Posted by: pinkturtle2 | Februari 27, 2011

Tanda kejatuhan Gaddafi sudah hampir.. jutaan rakyat sudah menghampiri Tripoli

Inilah pembunuh dan pengganas no satu yang akan dihalau oleh rakyat Libya..

Saif al-Islam Kadhafi, son of Libyan leader Moamer Kadhafi, speaks during an interview with AFP in Tripoli on February 26, 2011 amid political turmoil and an insurrection against Kadhafi's crumbling regime.

Saif al-syaitan Kadhafi, son of Libyan leader Moamer Kadhafi, speaks during an interview with AFP in Tripoli on February 26, 2011 amid political turmoil and an insurrection against Kadhafi’s crumbling regime.

BENGHAZI, LIBYA - FEBRUARY 26:  A militiaman celebrates the 'liberation' of eastern Libya on February 26, 2011 at a former Libyan army base in Benghazi, Libya. Citizens continue to rally in Benghazi, demanding the removal of Libyan President Muammar Gaddafi while celebrating the defeat of Gaddafi's forces in the east. The UN who is considering sanctions against Libya over its violent attempts to put down an uprising, estimates more than 1,000 people have died in the 10-day-old revolt.

BENGHAZI, LIBYA – FEBRUARY 26: A militiaman celebrates the ‘liberation’ of eastern Libya on February 26, 2011 at a former Libyan army base in Benghazi, Libya. Citizens continue to rally in Benghazi, demanding the removal of Libyan President Muammar Gaddafi while celebrating the defeat of Gaddafi’s forces in the east. The UN who is considering sanctions against Libya over its violent attempts to put down an uprising, estimates more than 1,000 people have died in the 10-day-old revolt.

BENGHAZI, LIBYA - FEBRUARY 26:  A militiamen looks over military supplies collected from former Libyan army outposts on February 26, 2011 at a base in Benghazi, Libya. Citizens continue to rally in Benghazi, demanding the removal of Libyan President Muammar Gaddafi while celebrating the defeat of Gaddafi's forces in the east. The UN who is considering sanctions against Libya over its violent attempts to put down an uprising, estimates more than 1,000 people have died in the 10-day-old revolt.

BENGHAZI, LIBYA – FEBRUARY 26: A militiamen looks over military supplies collected from former Libyan army outposts on February 26, 2011 at a base in Benghazi, Libya. Citizens continue to rally in Benghazi, demanding the removal of Libyan President Muammar Gaddafi while celebrating the defeat of Gaddafi’s forces in the east. The UN who is considering sanctions against Libya over its violent attempts to put down an uprising, estimates more than 1,000 people have died in the 10-day-old revolt.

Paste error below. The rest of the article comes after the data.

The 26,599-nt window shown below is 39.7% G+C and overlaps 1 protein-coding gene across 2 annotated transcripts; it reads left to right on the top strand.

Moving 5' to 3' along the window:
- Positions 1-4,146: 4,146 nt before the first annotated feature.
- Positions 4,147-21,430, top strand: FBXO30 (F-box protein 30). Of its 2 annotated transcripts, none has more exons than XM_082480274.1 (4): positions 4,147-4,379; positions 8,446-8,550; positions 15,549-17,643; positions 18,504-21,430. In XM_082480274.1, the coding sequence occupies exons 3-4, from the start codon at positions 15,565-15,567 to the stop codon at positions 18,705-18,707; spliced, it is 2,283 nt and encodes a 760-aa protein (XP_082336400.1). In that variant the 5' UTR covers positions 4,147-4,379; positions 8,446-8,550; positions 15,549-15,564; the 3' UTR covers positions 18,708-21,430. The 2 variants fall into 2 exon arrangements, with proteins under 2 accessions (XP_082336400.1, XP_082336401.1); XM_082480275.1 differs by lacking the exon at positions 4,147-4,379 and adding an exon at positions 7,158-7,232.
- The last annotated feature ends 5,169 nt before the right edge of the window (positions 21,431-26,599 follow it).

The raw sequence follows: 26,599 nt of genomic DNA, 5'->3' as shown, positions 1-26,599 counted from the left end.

A man dressed as Libyan leader Muammar Gaddafi takes part in a protest against Gaddafi in Benghazi February 26, 2011. Libya's rebel-held city of Benghazi has filled a political void with a coalition which is cleaning up, providing food, building defences, reassuring foreign oil firms and telling Tripoli it believes in one nation.

A man dressed as Libyan leader Muammar Gaddafi takes part in a protest against Gaddafi in Benghazi February 26, 2011. Libya’s rebel-held city of Benghazi has filled a political void with a coalition which is cleaning up, providing food, building defences, reassuring foreign oil firms and telling Tripoli it believes in one nation.

BENGHAZI, LIBYA - FEBRUARY 25:  Libyans protest demanding the removal of Libyan leader Muammar Gaddafi following Friday prayers on February 25, 2011 in Benghazi, Libya. Benghazi residents mourned more victims of the violence as fighting continued around the capitol Tripoli.

BENGHAZI, LIBYA – FEBRUARY 25: Libyans protest demanding the removal of Libyan leader Muammar Gaddafi following Friday prayers on February 25, 2011 in Benghazi, Libya. Benghazi residents mourned more victims of the violence as fighting continued around the capitol Tripoli.

Libyan army paratroopers who defected and joined the popular uprising against leader Moamer Kadhafi celebrate in the eastern Libyan port city of Benghazi on February 26, 2011.

Libyan army paratroopers who defected and joined the popular uprising against leader Moamer Kadhafi celebrate in the eastern Libyan port city of Benghazi on February 26, 2011.

Libyan protesters at Tripoli’s gate

Libya is bracing for further violence as thousands of opposition protesters seeking the ouster of the Gaddafi regime move toward the capital, Tripoli.

Thousands of protesters are on their way to the capital from eastern and western cities.

Some incoming reports indicate that pro-democracy protesters have already passed through the suburbs of the city.

Meanwhile, sporadic clashes continue between protesters and government forces in the capital.

This comes as more and more soldiers are now joining the popular revolution.

The developments also come as the government is losing its grip on more cities in the country’s east and west.

Tripoli is home to two million of Libya’s more than six million population and strategically important city.

Experts say Tripoli’s fall would be a final blow to the embattled regime.

Forces loyal to Muammar Gaddafi’s government are said to be stationed outside Tripoli.

However, Gaddafi remains defiant after nearly two weeks of nationwide protests against his regime. He has even promised to open arms depots to his supporters.

The forces are exhausted for staying on standby for several days.